Our social life depends on the presence of enough people who can tell different things apart and discern identities where they exist. It depends, therefore, on people who use words without confusion as to their meaning, to whom the name of this and that is the name of this and that, and not of half a dozen vaguely related things as well. (May 18, 1922)
In these homiletic letters to Ludlum and Avent, we find Lippmann pledging allegiance, as a "public philosopher" should, to Truth in general, and to linguistic precision in particular. Unfortunately, as this collection of correspondence reveals, when Lippmann left the realm of homily and descended into the real world of his own regime, these standards were largely ignored.
Keeping in mind Lippmann's admonition to Avent about "telling different things apart," consider the following letter to Donna M. Reichel, a student activist at the University of Maryland.
The question you are asking yourselves is whether "revolution" is not the only way of achieving the good life. . . . My conclusions have come . . . from a study of the great revolutions of the past, notably the French, the English and the American. These revolutions have always begun with the belief that they would create new men in a new society and none of the revolutions were ever radical enough and creative enough to achieve such a transformation of men and their social world. (December 15, 1969)
These words provide a veritable case study of the fatal effect of linguistic imprecision on truth. By failing to "tell different things apart," Lippmann fails to discern how "radical," and how successful, the American Revolution was. Furthermore, it was successful precisely because of the very characteristic which it did not share with its supposed counterpart, the French Revolution. Where the French aspired to be "creative," to "transform" men and society, we Americans sought to build a new order for the ages on the basis of our status as "creatures" ("created equal"), not "creators."
We begin to see that the Reichel letter is more than merely imprecise, that it points the way to a discovery of the cause of its author's imprecision, for in that letter, Lippmann not only fails to "tell different things apart," he also puts opposite things together and then actually looks at one of those opposites from the point of view of the other. By looking at a revolution inspired by John Locke from the perspective of one guided by Jean-Jacques Rousseau, Lippmann transforms the truth about our revolution into fiction, while revealing the identity of his ultimate philosophic mentor.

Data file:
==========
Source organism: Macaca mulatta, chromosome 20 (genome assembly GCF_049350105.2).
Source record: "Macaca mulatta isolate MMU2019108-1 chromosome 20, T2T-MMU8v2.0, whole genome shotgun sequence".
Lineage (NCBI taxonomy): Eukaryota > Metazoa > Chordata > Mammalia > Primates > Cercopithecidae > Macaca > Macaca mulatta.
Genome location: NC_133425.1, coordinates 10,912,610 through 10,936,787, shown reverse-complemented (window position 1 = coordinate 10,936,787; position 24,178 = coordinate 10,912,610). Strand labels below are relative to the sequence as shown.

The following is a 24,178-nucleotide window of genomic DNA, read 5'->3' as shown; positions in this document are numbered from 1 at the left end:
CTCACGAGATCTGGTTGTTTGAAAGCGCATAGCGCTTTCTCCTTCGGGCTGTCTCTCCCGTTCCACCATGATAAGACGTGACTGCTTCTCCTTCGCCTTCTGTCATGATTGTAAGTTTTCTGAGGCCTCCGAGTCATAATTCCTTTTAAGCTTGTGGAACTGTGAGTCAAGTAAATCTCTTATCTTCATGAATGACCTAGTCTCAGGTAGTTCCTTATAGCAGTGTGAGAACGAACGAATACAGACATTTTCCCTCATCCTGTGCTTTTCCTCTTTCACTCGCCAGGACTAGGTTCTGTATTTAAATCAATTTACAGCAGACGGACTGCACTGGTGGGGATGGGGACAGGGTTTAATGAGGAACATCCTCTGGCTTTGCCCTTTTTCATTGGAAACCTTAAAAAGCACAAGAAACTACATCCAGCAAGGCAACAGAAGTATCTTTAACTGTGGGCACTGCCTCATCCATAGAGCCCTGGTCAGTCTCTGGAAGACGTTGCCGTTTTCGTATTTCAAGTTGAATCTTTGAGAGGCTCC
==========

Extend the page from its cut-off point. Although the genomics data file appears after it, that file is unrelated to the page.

In the Reichel letter, then, we have an imprecise use of words leading inevitably to a subversion of the truth. But in that letter, at least, the exaltation of fiction is implicit, and apparently inadvertent. There is no evidence that Lippmann has abandoned the standard, announced in the Ludlum letter, of speaking "truthfully about public affairs." Other letters do, however, proclaim an intentional and explicit preference for fiction.
Like any journalist worthy of the name, Lippmann opposed prohibition and advocated the repeal of the Eighteenth Amendment. Until the early 1930s, however, prospects for repeal were extremely dim. Lippmann's response to this unsatisfactory state of affairs was to embrace an updated brand of nullification, modeled after the South's heretofore successful attempts to circumvent the Thirteenth, Fourteenth, and Fifteenth Amendments. Nullification was necessary, as Lippmann pointed out to a Philadelphia supporter of the Eighteenth Amendment named F. E. Hyslop, because of ". . . a very serious defect in the amending clause of the Constitution." Lippmann went on:
The historic American remedy for such a defect is to nullify, by the use of legal fictions, and I am prepared to go further and argue . . . that one of the most important methods by which our Anglo-American law has grown is by the use of just such fictions. (March 3, 1927)
Lippmann's willingness to resort to "fictions" in order to avert the politically undesirable was not limited to the prohibition controversy. Writing to his former Harvard teacher, the British social critic Graham Wallas, during the Scopes trial, Lippmann observed: